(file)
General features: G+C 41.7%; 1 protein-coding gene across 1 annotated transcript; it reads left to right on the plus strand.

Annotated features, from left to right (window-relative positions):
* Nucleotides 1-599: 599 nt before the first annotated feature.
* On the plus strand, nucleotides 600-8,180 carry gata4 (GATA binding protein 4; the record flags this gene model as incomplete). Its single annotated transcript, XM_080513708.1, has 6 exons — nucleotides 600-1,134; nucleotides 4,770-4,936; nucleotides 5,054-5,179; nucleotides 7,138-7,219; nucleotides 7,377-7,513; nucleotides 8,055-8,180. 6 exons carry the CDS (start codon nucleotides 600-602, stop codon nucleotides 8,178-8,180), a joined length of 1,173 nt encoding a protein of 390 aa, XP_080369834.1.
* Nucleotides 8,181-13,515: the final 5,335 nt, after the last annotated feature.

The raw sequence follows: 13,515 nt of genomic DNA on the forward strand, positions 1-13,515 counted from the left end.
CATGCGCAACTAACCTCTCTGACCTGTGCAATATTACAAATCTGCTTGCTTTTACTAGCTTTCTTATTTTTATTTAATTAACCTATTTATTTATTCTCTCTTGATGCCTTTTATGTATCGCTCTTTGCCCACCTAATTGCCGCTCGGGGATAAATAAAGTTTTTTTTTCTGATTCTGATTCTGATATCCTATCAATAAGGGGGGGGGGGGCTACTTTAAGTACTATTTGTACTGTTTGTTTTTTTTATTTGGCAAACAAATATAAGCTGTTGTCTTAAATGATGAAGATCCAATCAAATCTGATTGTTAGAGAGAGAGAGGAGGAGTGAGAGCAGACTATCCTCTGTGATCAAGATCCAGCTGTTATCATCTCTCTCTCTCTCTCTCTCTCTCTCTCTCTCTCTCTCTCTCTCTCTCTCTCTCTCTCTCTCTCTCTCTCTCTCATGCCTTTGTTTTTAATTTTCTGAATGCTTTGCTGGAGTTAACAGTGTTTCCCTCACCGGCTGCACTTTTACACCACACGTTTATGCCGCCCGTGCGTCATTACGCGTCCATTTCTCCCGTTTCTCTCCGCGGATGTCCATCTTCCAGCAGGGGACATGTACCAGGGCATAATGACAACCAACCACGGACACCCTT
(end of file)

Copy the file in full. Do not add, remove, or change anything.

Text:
General features: G+C 41.7%; 1 protein-coding gene across 1 annotated transcript; it reads left to right on the plus strand.

Annotated features, from left to right (window-relative positions):
* Nucleotides 1-599: 599 nt before the first annotated feature.
* On the plus strand, nucleotides 600-8,180 carry gata4 (GATA binding protein 4; the record flags this gene model as incomplete). Its single annotated transcript, XM_080513708.1, has 6 exons — nucleotides 600-1,134; nucleotides 4,770-4,936; nucleotides 5,054-5,179; nucleotides 7,138-7,219; nucleotides 7,377-7,513; nucleotides 8,055-8,180. 6 exons carry the CDS (start codon nucleotides 600-602, stop codon nucleotides 8,178-8,180), a joined length of 1,173 nt encoding a protein of 390 aa, XP_080369834.1.
* Nucleotides 8,181-13,515: the final 5,335 nt, after the last annotated feature.

The raw sequence follows: 13,515 nt of genomic DNA on the forward strand, positions 1-13,515 counted from the left end.
CATGCGCAACTAACCTCTCTGACCTGTGCAATATTACAAATCTGCTTGCTTTTACTAGCTTTCTTATTTTTATTTAATTAACCTATTTATTTATTCTCTCTTGATGCCTTTTATGTATCGCTCTTTGCCCACCTAATTGCCGCTCGGGGATAAATAAAGTTTTTTTTTCTGATTCTGATTCTGATATCCTATCAATAAGGGGGGGGGGGGCTACTTTAAGTACTATTTGTACTGTTTGTTTTTTTTATTTGGCAAACAAATATAAGCTGTTGTCTTAAATGATGAAGATCCAATCAAATCTGATTGTTAGAGAGAGAGAGGAGGAGTGAGAGCAGACTATCCTCTGTGATCAAGATCCAGCTGTTATCATCTCTCTCTCTCTCTCTCTCTCTCTCTCTCTCTCTCTCTCTCTCTCTCTCTCTCTCTCTCTCTCTCTCTCTCTCATGCCTTTGTTTTTAATTTTCTGAATGCTTTGCTGGAGTTAACAGTGTTTCCCTCACCGGCTGCACTTTTACACCACACGTTTATGCCGCCCGTGCGTCATTACGCGTCCATTTCTCCCGTTTCTCTCCGCGGATGTCCATCTTCCAGCAGGGGACATGTACCAGGGCATAATGACAACCAACCACGGACACCCTT